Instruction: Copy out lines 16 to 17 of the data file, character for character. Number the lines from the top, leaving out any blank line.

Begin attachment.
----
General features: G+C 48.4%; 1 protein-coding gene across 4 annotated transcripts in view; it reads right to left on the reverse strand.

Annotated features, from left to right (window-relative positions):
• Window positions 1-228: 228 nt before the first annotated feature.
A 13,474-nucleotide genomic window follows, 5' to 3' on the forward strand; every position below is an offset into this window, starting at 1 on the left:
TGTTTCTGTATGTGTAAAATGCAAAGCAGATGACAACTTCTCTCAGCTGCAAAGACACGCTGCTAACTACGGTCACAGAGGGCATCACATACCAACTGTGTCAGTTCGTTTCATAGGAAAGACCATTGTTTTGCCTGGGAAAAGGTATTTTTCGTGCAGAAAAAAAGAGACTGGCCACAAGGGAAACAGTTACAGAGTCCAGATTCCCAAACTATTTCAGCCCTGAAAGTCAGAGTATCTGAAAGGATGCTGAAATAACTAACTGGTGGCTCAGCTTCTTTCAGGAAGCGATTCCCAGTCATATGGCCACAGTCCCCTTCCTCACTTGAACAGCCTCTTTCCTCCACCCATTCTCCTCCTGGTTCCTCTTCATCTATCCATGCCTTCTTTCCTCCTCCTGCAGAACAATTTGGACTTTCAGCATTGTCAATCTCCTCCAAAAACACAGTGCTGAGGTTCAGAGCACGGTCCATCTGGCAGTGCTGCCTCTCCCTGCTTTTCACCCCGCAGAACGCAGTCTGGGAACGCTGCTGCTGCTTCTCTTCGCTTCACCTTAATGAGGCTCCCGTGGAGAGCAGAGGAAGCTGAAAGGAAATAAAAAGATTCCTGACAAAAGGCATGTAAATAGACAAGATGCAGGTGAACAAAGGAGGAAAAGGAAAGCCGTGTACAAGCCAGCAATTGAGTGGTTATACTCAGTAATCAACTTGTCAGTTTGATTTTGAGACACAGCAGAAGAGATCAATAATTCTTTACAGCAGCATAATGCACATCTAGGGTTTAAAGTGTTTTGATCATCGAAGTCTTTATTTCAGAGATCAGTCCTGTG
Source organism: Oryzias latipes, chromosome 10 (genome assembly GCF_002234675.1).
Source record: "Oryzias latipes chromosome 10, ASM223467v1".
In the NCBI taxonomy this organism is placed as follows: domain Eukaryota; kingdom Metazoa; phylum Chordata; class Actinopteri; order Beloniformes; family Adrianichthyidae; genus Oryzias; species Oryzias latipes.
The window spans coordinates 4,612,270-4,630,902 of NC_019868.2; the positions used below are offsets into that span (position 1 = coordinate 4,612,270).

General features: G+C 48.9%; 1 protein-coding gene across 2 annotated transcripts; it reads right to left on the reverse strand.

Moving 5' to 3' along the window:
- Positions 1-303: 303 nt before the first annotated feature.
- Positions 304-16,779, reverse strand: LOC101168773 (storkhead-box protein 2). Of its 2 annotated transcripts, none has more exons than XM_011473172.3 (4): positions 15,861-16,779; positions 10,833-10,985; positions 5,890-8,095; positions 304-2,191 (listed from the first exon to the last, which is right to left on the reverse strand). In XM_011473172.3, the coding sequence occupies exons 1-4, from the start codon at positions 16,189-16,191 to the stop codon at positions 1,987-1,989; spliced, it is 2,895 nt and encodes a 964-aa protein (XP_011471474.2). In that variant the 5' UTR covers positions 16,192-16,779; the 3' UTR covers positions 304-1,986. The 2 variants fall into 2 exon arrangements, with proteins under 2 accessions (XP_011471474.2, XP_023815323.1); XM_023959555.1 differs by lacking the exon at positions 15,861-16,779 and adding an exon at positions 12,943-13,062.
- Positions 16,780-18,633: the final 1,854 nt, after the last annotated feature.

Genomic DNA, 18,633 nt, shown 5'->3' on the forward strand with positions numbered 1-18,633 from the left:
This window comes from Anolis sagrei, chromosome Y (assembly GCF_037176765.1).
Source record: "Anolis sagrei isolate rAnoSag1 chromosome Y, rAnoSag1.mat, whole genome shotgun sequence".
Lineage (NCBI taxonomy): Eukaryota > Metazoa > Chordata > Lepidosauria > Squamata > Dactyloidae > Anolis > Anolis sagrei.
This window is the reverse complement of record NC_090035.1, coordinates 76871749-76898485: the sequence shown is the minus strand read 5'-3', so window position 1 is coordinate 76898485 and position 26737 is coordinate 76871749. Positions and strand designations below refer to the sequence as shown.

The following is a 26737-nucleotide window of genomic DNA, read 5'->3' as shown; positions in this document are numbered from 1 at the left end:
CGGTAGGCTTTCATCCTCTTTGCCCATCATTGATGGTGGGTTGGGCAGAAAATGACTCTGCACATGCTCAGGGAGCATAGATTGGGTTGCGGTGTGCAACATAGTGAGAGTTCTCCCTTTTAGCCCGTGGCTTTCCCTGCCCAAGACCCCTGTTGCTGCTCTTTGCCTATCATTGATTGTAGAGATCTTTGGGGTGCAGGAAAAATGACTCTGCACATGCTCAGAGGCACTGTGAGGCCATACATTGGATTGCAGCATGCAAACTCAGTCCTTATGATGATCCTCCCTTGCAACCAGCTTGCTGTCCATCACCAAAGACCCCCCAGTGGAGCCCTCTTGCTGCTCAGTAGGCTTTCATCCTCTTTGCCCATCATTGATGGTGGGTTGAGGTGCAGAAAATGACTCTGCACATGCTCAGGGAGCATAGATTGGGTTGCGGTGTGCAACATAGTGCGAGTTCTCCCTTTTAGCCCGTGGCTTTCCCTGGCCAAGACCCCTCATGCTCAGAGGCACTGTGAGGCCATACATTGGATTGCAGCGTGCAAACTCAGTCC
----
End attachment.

This window comes from Anolis sagrei, chromosome Y (assembly GCF_037176765.1).
Source record: "Anolis sagrei isolate rAnoSag1 chromosome Y, rAnoSag1.mat, whole genome shotgun sequence".